Russia’s almost certain breakup into a number of independent states will undoubtedly have a profound effect on many Turkic peoples in the near future. Tatarstan, Bashkortostan and Yakutia are likely to become independent within a decade. Tatarstan’s and Bashkortostan’s oil, Yakutia’s diamonds and gold will ensure their economic viability. Russia’s breakup will embolden Turkic nations to seek closer ties with each other in the form of economic and political cooperation. Only Eastern Turkestan, held captive by China, is likely to remain isolated from the rest of the Turkic world.

Azerbaijan’s oil boom will elevate the living standards in the republic to such a high level that the Azeris’ poorer brethren in Iran might become increasingly unhappy about the growing disparity and demand unification with Azerbaijan. The Turkic integration in general might make some countries (Greece, Armenia, China, Iran, Afghanistan, Russia or Russian successor states) feel threatened and drive them into alliances with each other. They will try to prevent further integration of the Turkic world.

In the military area, the Turkic states are likely to remain non-nuclear, despite having the necessary know-how and technological preconditions for building nuclear weapons. The main reason for this is that, besides the Japanese, the Turkic peoples are the only ones who have experienced the full horror of the damaging effects of radioactivity. (Tatars and Bashkirs - after the nuclear accident in Chelyabinsk in 1957, Kazakhs - during the former USSR’s nuclear tests in the Semipalatinsk region and Uighurs - as a consequence of China’s nuclear tests at the site near Lop Nor in Eastern Turkestan).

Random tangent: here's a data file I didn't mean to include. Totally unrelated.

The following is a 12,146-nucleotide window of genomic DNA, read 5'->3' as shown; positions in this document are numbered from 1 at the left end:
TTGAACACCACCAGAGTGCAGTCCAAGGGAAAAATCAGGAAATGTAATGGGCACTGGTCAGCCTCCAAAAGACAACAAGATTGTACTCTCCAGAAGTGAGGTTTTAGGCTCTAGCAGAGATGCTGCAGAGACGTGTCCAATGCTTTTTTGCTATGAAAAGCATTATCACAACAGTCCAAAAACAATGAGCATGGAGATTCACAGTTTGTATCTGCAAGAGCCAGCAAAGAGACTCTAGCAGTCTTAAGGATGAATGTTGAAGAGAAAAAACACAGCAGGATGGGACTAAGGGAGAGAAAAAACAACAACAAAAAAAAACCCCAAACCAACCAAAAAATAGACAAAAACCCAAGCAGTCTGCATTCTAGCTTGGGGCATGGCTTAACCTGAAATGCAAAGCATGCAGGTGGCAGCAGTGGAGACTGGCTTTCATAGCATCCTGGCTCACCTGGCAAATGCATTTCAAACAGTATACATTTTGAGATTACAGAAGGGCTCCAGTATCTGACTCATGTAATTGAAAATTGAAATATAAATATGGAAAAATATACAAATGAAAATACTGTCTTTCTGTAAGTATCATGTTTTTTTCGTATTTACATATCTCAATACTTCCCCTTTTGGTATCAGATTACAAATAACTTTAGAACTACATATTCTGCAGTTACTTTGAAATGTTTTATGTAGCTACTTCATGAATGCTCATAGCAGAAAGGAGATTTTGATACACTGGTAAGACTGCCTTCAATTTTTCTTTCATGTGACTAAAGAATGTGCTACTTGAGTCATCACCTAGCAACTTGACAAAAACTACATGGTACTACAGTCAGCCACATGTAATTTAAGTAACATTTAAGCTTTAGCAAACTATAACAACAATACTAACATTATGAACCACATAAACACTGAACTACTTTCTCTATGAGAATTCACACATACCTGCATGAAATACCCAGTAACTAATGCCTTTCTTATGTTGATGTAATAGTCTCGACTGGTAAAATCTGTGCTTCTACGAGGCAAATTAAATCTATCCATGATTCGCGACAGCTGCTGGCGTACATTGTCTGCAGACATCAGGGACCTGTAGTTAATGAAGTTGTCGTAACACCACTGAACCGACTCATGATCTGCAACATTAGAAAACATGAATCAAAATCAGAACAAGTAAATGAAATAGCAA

The future of the Turkic world outlined here is a mixture of both positive and negative developments. What could be done to make sure that the positive outweigh the negative? Here are some possible measures that could be implemented now:

1. To establish a network of Islamic universities in Turkic countries, where students of theology could learn religion without being indoctrinated with the ideas of fundamentalism.

2. To take measures that would ensure the diversification of economic systems in Turkic countries and reduce their exclusive reliance on oil.

3. To set up an international committee with the purpose of demarcating the current borders among Central Asian countries so as to prevent future conflicts.